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The existence of a toxic chemical discovered in the Martian soil could reduce the chances of life being found on the planet

Even though there appears to be traces of water on the Red Planet of Mars, a toxic chemical found in the soil located near the Martian north pole has put a damper on the possibility of life on the planet.

The perchlorate chemical, often times used in solid rocket fuel, is an odd discovery, forcing researchers to try and check to ensure the chemical didn't get taken to Mars from Earth.  Several more soil tests in the area will be conducted by researchers, although they are not sure how the chemical develops or the exact amount of it in the soil.

"While we have not completed our process on these soil samples, we have very interesting intermediate results," said Peter Smith, principal investigator from the project.

The Microscopy, Electrochemistry and Conductivity Analyzer aboard the Phoenix recently tested two different soil samples collected at the north pole.  MECA previously painted a rather optimistic picture about the possibility of life on the Red Planet, which became more believable after evidence of ice crumbs found on the planet.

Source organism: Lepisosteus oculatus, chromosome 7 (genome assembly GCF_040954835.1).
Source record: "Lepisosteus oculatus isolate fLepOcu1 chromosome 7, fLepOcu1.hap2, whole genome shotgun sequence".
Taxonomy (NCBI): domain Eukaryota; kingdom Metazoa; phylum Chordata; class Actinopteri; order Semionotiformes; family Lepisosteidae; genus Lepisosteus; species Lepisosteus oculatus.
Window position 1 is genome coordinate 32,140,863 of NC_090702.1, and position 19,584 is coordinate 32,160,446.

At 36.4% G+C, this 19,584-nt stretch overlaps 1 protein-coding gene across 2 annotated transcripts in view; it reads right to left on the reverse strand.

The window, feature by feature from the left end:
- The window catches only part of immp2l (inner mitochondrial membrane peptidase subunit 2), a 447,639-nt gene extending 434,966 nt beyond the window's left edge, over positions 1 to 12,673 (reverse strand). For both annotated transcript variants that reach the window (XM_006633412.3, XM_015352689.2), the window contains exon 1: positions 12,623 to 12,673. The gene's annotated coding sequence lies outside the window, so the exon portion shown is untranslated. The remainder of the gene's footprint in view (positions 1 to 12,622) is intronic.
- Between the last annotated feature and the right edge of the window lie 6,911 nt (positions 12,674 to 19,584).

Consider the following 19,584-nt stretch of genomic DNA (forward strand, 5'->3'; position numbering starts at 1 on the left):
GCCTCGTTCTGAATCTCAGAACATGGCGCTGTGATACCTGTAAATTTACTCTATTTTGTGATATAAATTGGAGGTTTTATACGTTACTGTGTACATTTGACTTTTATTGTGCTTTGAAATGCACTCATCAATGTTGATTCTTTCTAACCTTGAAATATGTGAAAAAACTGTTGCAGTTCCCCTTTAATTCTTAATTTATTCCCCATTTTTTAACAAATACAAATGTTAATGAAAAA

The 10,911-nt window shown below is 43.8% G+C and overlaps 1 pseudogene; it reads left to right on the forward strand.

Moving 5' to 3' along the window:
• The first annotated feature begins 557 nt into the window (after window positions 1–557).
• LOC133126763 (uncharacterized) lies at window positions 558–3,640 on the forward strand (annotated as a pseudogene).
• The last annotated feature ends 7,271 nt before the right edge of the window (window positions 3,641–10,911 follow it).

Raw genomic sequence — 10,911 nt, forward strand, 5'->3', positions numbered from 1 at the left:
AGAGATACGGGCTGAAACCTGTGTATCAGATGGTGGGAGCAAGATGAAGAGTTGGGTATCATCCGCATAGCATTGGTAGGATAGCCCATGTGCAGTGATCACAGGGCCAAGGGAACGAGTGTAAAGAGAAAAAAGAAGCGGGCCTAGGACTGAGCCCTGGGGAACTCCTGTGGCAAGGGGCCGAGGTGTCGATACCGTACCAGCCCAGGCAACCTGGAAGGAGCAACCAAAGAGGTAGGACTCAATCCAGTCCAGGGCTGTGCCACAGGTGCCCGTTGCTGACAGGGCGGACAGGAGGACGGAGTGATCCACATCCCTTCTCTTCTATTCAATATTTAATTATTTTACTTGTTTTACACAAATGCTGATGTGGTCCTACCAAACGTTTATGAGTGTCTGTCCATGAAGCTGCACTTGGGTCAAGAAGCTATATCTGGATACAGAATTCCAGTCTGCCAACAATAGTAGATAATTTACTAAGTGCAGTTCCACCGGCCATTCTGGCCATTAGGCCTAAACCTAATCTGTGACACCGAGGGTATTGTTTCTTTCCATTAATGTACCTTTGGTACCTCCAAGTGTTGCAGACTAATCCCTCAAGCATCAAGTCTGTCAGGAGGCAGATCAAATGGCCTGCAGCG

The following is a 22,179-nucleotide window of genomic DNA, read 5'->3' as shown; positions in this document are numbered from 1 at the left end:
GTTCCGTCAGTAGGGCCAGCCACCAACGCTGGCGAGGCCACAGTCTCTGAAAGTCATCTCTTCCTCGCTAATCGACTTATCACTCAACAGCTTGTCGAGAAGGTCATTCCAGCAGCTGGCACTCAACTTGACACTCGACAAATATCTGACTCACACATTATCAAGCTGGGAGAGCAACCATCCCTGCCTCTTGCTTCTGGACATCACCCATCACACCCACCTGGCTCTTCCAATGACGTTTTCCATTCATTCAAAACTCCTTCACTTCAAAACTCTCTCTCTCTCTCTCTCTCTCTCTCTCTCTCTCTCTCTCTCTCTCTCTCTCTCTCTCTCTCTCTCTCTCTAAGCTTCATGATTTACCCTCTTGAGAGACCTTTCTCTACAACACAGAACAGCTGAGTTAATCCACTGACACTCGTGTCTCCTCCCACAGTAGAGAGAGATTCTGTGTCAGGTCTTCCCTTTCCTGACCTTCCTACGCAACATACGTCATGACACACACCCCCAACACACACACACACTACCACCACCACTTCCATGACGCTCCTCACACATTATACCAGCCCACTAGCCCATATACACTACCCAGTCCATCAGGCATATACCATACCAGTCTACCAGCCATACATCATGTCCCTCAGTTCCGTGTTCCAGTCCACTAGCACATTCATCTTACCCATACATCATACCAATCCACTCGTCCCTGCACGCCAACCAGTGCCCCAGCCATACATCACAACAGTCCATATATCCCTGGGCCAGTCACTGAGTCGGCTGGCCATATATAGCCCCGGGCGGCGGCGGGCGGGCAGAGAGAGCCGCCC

NASA decided to use MECA on Mars because it is able to test the acidity and presence of certain chemicals, salts and minerals in all collected soil samples.

Researchers believe it's still possible that life has existed on the planet, and believe it's possible life could be found in underground aquifers that are able to help reduce exposure to the toxic soil.  

Alongside MECA, NASA also is using the Thermal and Evolved-Gas Analyzer (TEGA) to help try and find evidence of organic chemicals and the possibility of life on the Mars' surface.

Brown University researcher John Mustard, who doesn't have a hand in the project, said that all researchers should reserve judgment regarding the possibility of life on the Red Planet because of the existence of perchlorate.



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RE: We presume too much
By JediJeb on 8/5/2008 4:16:47 PM , Rating: 2
If the presence of perchlorate compounds negates the possibility of life on Mars, then most cities on earth right now should be lifeless because if you test the drinking water there you will find traces of perchlorate. It is one of the compounds the EPA has us test for in drinking water supplies and comes from the chlorination process used to purify water. So in small concentrations it would not be toxic, and as the article said they weren't able to measure the concentration, only the presence.

Mercury is also considered toxic, but it can easily be found in drinking water at parts per trillion concentrations. So if you actually drink 1 trillion liters of water you will have about 1 gram of mercury accumulated in your body.


RE: We presume too much
By mindless1 on 8/5/2008 7:06:36 PM , Rating: 2
Even if they can't quantitatively measure the concentration there is still a good chance the test can resolve at least a certain minimum level was detected. IOW, if you put a cup of water through the same test, it might not have detected the low level.


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